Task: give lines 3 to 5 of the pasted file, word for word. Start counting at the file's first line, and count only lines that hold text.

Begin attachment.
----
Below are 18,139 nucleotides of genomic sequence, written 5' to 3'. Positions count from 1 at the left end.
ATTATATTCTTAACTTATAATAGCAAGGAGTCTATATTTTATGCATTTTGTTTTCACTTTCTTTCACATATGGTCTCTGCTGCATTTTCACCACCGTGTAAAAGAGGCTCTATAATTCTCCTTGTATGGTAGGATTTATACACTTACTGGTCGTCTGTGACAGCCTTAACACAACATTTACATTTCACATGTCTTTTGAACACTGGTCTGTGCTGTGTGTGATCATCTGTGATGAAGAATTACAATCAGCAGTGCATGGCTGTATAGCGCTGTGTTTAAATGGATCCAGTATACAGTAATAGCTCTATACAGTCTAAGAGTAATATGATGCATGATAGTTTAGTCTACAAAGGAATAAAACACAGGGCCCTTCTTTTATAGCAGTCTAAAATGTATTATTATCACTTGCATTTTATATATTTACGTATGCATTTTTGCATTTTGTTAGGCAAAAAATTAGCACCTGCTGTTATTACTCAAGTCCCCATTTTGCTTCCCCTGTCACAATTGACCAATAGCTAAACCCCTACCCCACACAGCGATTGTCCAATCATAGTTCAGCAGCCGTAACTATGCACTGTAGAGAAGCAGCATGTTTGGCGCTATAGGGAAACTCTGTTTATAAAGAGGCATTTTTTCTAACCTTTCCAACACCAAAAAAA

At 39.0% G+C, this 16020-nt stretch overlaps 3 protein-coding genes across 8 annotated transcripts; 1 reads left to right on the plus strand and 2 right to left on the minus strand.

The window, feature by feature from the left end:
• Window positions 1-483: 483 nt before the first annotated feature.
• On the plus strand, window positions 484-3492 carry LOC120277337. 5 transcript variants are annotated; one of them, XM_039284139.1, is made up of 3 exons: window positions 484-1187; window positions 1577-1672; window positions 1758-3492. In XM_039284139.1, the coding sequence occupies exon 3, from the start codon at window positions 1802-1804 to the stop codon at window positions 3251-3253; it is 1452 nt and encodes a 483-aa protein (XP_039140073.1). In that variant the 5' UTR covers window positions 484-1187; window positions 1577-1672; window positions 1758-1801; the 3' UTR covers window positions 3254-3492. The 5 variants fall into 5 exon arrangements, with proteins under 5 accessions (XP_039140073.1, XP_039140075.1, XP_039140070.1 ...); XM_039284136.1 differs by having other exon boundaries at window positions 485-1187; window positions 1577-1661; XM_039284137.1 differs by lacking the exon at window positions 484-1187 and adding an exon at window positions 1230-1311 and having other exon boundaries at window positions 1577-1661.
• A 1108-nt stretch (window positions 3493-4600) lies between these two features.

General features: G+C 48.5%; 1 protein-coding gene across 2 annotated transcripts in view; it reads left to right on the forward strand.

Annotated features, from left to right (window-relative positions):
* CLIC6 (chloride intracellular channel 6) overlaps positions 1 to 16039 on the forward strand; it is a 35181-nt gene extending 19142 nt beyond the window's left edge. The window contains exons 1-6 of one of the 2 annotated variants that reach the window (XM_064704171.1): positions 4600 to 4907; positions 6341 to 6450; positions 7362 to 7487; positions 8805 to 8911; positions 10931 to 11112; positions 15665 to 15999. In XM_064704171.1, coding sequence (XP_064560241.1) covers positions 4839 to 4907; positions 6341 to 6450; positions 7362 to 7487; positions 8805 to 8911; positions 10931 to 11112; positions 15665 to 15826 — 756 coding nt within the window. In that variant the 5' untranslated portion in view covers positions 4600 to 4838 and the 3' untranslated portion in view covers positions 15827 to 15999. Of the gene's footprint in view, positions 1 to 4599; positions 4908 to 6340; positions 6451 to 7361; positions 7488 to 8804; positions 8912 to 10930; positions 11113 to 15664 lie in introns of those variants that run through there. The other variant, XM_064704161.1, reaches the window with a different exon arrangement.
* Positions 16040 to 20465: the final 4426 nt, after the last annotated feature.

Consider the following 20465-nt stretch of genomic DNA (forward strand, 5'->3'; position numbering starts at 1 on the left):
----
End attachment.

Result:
At 39.0% G+C, this 16020-nt stretch overlaps 3 protein-coding genes across 8 annotated transcripts; 1 reads left to right on the plus strand and 2 right to left on the minus strand.

The window, feature by feature from the left end:
• Window positions 1-483: 483 nt before the first annotated feature.